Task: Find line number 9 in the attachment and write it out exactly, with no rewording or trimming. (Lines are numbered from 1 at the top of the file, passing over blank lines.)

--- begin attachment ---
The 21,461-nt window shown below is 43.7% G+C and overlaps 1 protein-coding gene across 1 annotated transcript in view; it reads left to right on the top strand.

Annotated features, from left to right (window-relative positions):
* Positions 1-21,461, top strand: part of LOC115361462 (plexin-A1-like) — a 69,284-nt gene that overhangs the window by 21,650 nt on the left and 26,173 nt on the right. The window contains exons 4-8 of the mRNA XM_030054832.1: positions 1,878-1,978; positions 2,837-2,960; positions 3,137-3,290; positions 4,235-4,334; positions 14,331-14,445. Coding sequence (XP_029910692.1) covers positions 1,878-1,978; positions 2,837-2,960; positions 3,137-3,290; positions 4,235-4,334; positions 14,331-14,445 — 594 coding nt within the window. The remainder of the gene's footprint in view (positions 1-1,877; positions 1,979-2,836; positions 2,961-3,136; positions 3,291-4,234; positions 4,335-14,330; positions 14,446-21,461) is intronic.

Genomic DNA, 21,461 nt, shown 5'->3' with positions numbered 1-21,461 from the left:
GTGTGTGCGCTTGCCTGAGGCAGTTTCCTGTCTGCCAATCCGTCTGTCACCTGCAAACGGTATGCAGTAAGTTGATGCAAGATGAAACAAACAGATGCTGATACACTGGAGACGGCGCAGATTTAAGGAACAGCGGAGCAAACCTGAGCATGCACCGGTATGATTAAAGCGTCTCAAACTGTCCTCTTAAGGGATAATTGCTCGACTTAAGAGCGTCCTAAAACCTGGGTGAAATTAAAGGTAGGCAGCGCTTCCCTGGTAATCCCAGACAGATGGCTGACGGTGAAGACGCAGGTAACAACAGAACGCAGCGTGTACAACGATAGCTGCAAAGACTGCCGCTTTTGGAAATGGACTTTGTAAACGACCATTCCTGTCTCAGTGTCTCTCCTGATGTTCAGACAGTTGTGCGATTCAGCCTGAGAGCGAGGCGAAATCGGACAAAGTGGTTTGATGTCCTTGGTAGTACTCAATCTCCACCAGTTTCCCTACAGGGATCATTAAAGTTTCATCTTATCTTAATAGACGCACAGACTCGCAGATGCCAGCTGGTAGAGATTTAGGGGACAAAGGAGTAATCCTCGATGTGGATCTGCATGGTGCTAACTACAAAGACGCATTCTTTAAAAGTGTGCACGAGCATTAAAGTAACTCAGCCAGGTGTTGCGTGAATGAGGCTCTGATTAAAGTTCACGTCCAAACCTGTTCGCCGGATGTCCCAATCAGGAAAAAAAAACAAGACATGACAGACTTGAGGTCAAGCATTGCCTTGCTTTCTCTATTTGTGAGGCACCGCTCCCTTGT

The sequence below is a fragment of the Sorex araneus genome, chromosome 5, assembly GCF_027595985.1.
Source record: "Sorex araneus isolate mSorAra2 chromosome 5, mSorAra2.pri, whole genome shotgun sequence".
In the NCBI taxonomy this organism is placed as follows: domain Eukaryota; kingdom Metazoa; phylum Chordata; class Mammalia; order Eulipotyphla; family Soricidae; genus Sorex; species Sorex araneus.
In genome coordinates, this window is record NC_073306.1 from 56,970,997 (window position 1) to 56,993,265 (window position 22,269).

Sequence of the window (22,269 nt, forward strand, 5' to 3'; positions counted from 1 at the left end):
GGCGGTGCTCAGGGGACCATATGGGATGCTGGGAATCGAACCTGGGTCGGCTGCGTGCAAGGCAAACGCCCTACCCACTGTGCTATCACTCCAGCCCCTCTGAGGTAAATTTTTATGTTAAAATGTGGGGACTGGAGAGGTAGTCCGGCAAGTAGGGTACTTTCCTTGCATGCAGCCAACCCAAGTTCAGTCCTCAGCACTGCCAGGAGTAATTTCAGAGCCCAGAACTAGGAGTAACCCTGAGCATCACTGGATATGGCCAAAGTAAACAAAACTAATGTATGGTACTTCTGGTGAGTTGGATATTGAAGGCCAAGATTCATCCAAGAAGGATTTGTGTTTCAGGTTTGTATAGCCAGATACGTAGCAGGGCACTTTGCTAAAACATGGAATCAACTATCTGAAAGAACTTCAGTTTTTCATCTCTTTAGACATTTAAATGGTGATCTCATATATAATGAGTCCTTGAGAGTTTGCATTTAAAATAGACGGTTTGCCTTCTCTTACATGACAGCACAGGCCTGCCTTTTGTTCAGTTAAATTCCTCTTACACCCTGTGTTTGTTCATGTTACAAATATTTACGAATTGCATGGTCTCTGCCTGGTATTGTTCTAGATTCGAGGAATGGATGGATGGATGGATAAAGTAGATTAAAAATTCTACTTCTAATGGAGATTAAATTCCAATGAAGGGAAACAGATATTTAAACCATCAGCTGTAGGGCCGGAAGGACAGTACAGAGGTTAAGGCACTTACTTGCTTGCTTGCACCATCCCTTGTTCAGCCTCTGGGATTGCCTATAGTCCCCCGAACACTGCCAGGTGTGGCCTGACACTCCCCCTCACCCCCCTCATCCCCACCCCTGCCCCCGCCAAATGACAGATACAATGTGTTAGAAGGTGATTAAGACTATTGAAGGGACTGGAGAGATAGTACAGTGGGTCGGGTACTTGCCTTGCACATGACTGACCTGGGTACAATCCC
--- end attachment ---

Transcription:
In genome coordinates, this window is record NC_073306.1 from 56,970,997 (window position 1) to 56,993,265 (window position 22,269).